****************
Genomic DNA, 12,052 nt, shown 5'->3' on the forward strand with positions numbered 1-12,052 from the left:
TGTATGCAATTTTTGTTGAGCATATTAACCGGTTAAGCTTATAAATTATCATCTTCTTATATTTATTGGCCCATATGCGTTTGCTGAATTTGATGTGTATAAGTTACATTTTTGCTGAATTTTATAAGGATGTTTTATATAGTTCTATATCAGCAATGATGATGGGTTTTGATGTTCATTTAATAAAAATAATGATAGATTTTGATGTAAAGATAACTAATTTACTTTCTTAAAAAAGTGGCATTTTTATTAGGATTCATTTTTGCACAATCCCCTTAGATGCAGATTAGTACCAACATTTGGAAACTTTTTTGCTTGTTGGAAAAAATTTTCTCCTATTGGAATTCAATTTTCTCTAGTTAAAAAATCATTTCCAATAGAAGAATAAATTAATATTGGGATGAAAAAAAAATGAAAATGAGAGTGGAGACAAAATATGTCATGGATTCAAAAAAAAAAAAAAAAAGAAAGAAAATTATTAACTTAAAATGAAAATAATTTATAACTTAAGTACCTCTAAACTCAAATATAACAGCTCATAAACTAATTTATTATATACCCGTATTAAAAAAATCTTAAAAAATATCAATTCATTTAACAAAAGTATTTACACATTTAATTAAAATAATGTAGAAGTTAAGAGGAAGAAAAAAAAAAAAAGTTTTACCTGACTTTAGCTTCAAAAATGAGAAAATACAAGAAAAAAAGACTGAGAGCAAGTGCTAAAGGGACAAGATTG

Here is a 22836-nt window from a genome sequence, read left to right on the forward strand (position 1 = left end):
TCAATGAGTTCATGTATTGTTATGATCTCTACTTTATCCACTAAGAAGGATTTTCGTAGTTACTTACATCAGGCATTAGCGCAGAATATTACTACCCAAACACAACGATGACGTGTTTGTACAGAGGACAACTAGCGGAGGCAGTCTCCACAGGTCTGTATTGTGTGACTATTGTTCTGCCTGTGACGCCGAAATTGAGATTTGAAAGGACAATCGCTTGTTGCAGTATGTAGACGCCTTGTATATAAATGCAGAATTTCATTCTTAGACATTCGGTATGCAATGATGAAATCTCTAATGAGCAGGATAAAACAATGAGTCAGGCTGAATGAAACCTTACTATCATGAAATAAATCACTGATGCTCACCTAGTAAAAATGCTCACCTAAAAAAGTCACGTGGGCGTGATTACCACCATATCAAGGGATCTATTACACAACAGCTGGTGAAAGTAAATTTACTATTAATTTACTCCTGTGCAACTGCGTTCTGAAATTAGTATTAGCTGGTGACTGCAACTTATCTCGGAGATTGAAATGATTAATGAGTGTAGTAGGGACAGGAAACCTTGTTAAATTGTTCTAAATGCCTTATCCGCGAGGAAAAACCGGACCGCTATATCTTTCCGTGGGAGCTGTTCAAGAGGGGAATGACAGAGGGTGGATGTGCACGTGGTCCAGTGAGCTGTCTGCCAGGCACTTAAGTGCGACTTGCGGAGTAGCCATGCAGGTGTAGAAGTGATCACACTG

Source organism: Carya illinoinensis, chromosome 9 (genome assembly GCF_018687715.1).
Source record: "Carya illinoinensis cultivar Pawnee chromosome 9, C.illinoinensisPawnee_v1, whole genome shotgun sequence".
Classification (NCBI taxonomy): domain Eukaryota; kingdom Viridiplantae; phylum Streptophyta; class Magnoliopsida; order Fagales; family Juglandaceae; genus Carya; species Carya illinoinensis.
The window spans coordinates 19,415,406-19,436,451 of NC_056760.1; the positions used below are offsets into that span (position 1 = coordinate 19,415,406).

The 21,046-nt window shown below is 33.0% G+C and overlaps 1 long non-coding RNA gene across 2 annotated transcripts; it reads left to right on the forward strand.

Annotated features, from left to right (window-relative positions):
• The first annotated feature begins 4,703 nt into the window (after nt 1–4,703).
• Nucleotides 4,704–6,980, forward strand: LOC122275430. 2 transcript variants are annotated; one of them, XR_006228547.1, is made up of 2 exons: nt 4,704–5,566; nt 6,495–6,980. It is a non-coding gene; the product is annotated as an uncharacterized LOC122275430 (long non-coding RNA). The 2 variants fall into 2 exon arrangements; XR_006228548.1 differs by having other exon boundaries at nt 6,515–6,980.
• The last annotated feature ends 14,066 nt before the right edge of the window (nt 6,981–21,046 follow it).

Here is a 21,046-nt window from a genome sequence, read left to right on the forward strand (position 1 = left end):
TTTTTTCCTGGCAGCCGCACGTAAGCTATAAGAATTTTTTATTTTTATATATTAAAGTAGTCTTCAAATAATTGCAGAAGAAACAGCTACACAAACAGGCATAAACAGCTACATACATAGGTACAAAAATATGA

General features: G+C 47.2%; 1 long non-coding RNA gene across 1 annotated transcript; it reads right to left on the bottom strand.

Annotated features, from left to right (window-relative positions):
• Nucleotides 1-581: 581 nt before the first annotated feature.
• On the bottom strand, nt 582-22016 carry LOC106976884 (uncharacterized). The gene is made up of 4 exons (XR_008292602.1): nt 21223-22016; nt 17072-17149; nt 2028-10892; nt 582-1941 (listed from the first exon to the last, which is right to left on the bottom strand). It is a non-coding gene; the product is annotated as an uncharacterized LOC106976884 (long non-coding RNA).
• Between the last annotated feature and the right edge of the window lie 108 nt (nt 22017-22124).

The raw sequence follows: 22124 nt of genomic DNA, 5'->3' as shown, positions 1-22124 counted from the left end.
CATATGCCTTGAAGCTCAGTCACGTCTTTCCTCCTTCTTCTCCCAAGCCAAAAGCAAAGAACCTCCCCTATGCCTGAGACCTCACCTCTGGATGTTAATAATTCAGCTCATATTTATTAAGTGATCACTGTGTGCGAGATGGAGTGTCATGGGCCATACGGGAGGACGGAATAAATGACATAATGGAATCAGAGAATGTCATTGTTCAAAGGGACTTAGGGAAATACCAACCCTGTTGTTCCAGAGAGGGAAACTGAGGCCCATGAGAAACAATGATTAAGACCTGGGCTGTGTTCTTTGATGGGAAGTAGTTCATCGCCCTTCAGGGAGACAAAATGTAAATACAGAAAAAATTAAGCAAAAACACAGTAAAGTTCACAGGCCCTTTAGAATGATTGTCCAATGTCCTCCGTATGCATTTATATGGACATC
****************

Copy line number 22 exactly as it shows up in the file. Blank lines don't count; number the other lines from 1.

CATATGCCTTGAAGCTCAGTCACGTCTTTCCTCCTTCTTCTCCCAAGCCAAAAGCAAAGAACCTCCCCTATGCCTGAGACCTCACCTCTGGATGTTAATAATTCAGCTCATATTTATTAAGTGATCACTGTGTGCGAGATGGAGTGTCATGGGCCATACGGGAGGACGGAATAAATGACATAATGGAATCAGAGAATGTCATTGTTCAAAGGGACTTAGGGAAATACCAACCCTGTTGTTCCAGAGAGGGAAACTGAGGCCCATGAGAAACAATGATTAAGACCTGGGCTGTGTTCTTTGATGGGAAGTAGTTCATCGCCCTTCAGGGAGACAAAATGTAAATACAGAAAAAATTAAGCAAAAACACAGTAAAGTTCACAGGCCCTTTAGAATGATTGTCCAATGTCCTCCGTATGCATTTATATGGACATC